Plant them and soon they will breed.

(Fields of People, Wyatt Day & Jon Pierson, Ars Nova; but let’s not kid ourselves: the definitive version is by The Move, from their classic proto-metal/glam album Shazam)

Seedy Saturday, the big blowout festival of all things growable, was this past weekend. I’ve written about it before, so I won’t say much except to underscore what a remarkable event it is. (Not that I’m an entirely unbiased observer, since I’m on the organizing committee, along with Helena Bird, Wendy Devlin, Christine Dudgeon, Julie Thorne, and Kevin Wilson. Thanks, all!) Everyone was in a good mood, swapping seeds, getting information, and catching up with friends and acquaintances.

Someone I’ve never seen before was walking around handing out the Atlantic Giant pumpkin seeds in the photo above. Obviously, a giant pumpkin produces many seeds, so this person had plenty to unload. I might grow some of these seeds out, although thanks to the local Seed-Saving Project I know enough now to suspect that they might be the result of accidental cross-pollination with other members of the species cucurbita maxima, which includes other common varieties such as Hubbard and buttercup squash. If those other squash plants were flowering at the same time as the plant that produced the pumpkin from which these seeds were saved…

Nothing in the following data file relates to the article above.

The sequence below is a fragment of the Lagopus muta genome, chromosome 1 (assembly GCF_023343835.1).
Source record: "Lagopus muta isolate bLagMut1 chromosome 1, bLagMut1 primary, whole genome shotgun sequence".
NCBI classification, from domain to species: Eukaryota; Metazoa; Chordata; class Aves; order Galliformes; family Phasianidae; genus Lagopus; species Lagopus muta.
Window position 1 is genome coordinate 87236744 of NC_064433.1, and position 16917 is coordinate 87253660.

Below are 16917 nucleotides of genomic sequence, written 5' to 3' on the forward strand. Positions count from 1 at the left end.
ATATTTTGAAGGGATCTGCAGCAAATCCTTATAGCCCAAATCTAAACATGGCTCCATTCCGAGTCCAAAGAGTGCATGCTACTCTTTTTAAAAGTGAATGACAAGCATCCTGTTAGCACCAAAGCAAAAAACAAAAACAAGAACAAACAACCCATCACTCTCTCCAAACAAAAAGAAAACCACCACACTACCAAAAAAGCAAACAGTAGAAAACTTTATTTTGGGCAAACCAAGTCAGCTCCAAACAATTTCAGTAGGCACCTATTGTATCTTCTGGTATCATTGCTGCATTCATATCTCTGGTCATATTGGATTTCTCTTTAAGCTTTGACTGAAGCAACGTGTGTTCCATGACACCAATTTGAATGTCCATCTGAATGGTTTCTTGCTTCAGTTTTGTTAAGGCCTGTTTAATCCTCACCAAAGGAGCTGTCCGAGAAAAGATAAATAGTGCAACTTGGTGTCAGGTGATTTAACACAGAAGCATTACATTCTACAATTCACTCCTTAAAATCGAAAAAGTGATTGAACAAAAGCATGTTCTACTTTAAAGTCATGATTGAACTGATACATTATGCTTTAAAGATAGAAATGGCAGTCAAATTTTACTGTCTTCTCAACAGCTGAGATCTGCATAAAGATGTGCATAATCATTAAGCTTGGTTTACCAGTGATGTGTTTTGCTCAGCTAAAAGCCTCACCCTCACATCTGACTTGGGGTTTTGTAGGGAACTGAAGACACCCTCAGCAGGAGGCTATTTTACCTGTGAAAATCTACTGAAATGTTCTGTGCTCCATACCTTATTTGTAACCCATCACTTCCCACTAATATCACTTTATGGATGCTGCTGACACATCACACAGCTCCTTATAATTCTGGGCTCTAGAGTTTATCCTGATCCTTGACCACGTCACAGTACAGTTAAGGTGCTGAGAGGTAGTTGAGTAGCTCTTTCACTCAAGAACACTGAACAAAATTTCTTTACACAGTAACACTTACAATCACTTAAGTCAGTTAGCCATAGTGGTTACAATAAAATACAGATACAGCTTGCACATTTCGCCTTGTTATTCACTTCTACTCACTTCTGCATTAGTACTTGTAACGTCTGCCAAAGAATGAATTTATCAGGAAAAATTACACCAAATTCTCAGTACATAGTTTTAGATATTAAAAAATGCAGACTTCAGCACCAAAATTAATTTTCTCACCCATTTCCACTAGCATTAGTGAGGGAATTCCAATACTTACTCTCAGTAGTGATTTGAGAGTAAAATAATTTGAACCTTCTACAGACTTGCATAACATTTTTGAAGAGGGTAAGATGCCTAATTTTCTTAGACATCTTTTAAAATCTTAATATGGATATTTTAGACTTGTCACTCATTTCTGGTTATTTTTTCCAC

This is the sort of cross-pollination we want to avoid, because its results are unpredictable. When we’re dealing with a source of food that we spend all season nurturing, we don’t want to find out that we’ve introduced genetic traits that might throw its flavour off or make it more perishable. Commercial seed growers literally go to great lengths to ensure that the plants grown for seed are protected from sources of contamination. For example, carrots have a safe isolation distance of half a mile, and any Queen Anne’s lace (also known as wild carrot) within that half-mile radius is a potential source of genetic contamination. Your carrots will grow normally, and the seeds they produce — in the second year, carrots being a biennial plant — may grow up to be genetically identical to the mother plant; or, if contaminated, might grow up to be something that looks like a carrot but has none of the desirable characteristics for which the mother plant was carefully bred.

And seeds from that plant might degrade the quality even further, and so from there, like multiple generations of photocopies producing a blurred and streaky image of the original.